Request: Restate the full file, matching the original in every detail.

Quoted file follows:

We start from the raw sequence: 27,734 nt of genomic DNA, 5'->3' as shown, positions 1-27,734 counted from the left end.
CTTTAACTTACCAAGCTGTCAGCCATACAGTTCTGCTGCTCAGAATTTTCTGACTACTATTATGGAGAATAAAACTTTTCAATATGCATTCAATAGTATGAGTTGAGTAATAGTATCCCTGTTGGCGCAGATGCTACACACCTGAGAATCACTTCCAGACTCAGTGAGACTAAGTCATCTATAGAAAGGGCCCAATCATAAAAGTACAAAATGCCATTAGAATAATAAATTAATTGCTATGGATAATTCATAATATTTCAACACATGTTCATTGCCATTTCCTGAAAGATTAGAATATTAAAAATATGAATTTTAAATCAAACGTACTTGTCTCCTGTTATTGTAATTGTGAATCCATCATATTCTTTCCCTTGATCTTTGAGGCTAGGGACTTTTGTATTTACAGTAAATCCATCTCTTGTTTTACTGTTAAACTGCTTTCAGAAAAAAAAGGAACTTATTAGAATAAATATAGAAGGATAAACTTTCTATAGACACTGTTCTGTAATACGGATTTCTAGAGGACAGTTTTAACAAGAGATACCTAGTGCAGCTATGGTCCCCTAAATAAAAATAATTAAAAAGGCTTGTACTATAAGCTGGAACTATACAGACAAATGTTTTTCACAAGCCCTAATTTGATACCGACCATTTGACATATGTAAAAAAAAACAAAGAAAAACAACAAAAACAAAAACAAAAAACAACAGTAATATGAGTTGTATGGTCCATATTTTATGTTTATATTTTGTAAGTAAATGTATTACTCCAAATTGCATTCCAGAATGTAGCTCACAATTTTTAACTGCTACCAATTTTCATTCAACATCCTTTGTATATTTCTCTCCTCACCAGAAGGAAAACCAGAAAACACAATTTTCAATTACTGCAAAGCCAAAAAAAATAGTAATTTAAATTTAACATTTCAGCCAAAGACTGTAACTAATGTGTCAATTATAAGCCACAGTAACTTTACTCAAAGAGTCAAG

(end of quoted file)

We start from the raw sequence: 27,734 nt of genomic DNA, 5'->3' as shown, positions 1-27,734 counted from the left end.
CTTTAACTTACCAAGCTGTCAGCCATACAGTTCTGCTGCTCAGAATTTTCTGACTACTATTATGGAGAATAAAACTTTTCAATATGCATTCAATAGTATGAGTTGAGTAATAGTATCCCTGTTGGCGCAGATGCTACACACCTGAGAATCACTTCCAGACTCAGTGAGACTAAGTCATCTATAGAAAGGGCCCAATCATAAAAGTACAAAATGCCATTAGAATAATAAATTAATTGCTATGGATAATTCATAATATTTCAACACATGTTCATTGCCATTTCCTGAAAGATTAGAATATTAAAAATATGAATTTTAAATCAAACGTACTTGTCTCCTGTTATTGTAATTGTGAATCCATCATATTCTTTCCCTTGATCTTTGAGGCTAGGGACTTTTGTATTTACAGTAAATCCATCTCTTGTTTTACTGTTAAACTGCTTTCAGAAAAAAAAGGAACTTATTAGAATAAATATAGAAGGATAAACTTTCTATAGACACTGTTCTGTAATACGGATTTCTAGAGGACAGTTTTAACAAGAGATACCTAGTGCAGCTATGGTCCCCTAAATAAAAATAATTAAAAAGGCTTGTACTATAAGCTGGAACTATACAGACAAATGTTTTTCACAAGCCCTAATTTGATACCGACCATTTGACATATGTAAAAAAAAACAAAGAAAAACAACAAAAACAAAAACAAAAAACAACAGTAATATGAGTTGTATGGTCCATATTTTATGTTTATATTTTGTAAGTAAATGTATTACTCCAAATTGCATTCCAGAATGTAGCTCACAATTTTTAACTGCTACCAATTTTCATTCAACATCCTTTGTATATTTCTCTCCTCACCAGAAGGAAAACCAGAAAACACAATTTTCAATTACTGCAAAGCCAAAAAAAATAGTAATTTAAATTTAACATTTCAGCCAAAGACTGTAACTAATGTGTCAATTATAAGCCACAGTAACTTTACTCAAAGAGTCAAG